FIG. 2 shows the packing sheet supported by the bottom 17 of a container, such as a fiberboard carton, and a can 14 being lowered into position on the packing sheet. The height of the bubbles 13 before the can contacts the projections 15 is three or four times the thickness of the films 11 and 12. As the can is lowered onto the packing sheet, it engages projections 15 of four bubbles, and air is forced out of each bubble into the domed central portion of the bubble. Each bubble is therefore forced upwardly within the space between adjacent cans by increased air pressure within the bubble, as shown in FIG. 3, and the bubble is rigidified by the increased air pressure. Some air remains within the projections below the cans to provide an air cushion support for the cans and the upwardly extending bubbles between the cans provide cushion against laterally directed shocks.
A top packing sheet 19 is illustrated in FIG. 4. The top packing sheet is identical to the bottom packing sheet, and the projections 15 of the bubbles of the top packing sheet engage the cylindrical caps or covers 20 of the aerosol cans which fit over the conventional domed tops of the cans to protect the spray nozzles. The top packing sheet is pressed against the caps by the top 21 of the carton when the carton is closed, as shown in FIG. 5, and this downward pressure causes air to be forced out of the projections of the bubbles and into the central portions of the bubbles, thereby forcing the central portion of the bubbles downwardly in the spaces between the caps of adjacent cans.
FIG. 5 illustrates both the bottom and the top packing sheet and shows how each of the cans is protected by an air cushion above the can, below the can, and at four positions around the top and bottom of the can.
In one specific embodiment of the packing sheet, I have used polyethylene for the films 11 and 12. While polyethylene provides a strong packing sheet, I have found it desirable to laminate a film of air-impervious material to each of the polyethylene films to ensure against escape of air from the bubbles. This is illustrated in FIG. 6 in which the film 11 is comprised of a polyethylene film 22 and an air-impervious plastic film 23 bonded thereto, and the bottom film 12 is comprised of a polyethylene film 24 and an air-impervious plastic film 25 bonded thereto.
The packing sheet can be packaged and shipped in roll form to the user, i.e., the person who will use the packing material to package articles. Since the height of the bubbles when the packing sheet is not being used to package articles is substantially less than the height when the articles engage and compress the projections 15, the packing sheet can be rolled and shipped in a compact configuration.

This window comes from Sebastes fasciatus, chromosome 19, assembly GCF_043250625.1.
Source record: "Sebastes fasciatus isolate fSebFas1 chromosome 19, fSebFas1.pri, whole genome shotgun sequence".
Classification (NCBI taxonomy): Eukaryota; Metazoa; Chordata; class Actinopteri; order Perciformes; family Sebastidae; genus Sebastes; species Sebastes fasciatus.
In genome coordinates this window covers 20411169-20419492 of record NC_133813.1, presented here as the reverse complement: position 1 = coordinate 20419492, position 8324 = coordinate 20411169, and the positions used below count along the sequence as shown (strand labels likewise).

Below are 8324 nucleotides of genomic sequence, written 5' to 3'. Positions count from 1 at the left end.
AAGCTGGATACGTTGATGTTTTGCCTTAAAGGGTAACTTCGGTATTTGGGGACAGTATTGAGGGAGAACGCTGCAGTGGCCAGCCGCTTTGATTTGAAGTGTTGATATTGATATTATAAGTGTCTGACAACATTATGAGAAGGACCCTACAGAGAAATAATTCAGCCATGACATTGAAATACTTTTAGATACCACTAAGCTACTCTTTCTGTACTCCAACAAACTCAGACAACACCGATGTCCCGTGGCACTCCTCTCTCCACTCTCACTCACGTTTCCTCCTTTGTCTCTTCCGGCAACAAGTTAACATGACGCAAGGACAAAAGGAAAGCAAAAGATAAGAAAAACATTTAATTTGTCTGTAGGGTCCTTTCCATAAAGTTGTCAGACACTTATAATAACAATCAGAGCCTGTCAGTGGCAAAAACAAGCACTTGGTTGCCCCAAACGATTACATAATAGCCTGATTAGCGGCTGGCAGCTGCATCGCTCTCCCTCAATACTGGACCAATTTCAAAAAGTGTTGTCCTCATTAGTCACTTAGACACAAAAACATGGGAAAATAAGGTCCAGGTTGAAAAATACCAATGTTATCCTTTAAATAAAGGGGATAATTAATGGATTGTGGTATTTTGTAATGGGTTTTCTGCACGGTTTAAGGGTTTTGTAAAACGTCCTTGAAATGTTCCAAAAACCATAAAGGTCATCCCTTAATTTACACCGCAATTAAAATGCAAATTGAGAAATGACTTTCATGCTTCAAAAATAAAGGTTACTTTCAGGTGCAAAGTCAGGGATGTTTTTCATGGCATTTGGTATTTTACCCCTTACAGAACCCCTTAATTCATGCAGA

The packing sheet can be provided with tear lines or lines of weakness 26 and 27 (FIG. 1) which extend generally perpendicularly to each other and generally parallel to one of the sides of the container. The lines of weakness can be spaced apart at periodic intervals along the length and width of the packing sheet, and the size of the packing sheet can thereby be readily adjusted to fit the size of a particular carton. Each of the tear lines of the packing sheet illustrated in FIG. 1 is aligned with a centerline passing through the centers of one of the rows of bubbles. The edge of the packing sheet formed by tearing along the line of weakness would abut the edge of a carton, and the periphery of a can would also abut the edge of the carton between two blisters. The blisters which are along the lines of weakness would be deflated when the packing sheet was torn, but the cans would be retained against lateral shifting by the side of the carton.
The packing sheet formed in accordance with the invention is extremely light in weight, and, in contrast to some other packing materials, the cost per article of the packing material decreases as the number of articles within a carton increases. For example, a carton which is 1 foot square will require 1 square foot of blister packing material for both the top and the bottom, or a total of 2 sq. ft. The same area of blister packing material will be required whether the size of the cans is such that nine cans can be packaged in the carton, 16 cans, 25 cans, or even 100 cans. All that is required is a difference in the size and spacing of the blisters. However, if vertically extending criss-crossing or intersecting cardboard dividers are used to position and protect the cans, the square feet of divider material increases drastically as the number of cans within the carton increases.
While in the foregoing specification a detailed description of a specific embodiment of the invention was set forth for the purpose of illustration, it will be understood that many of the details herein given may be varied considerably by those skilled in the art without departing from the spirit and scope of the invention.
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|U.S. Classification||206/443, 206/593, 206/522, 206/592, 206/433|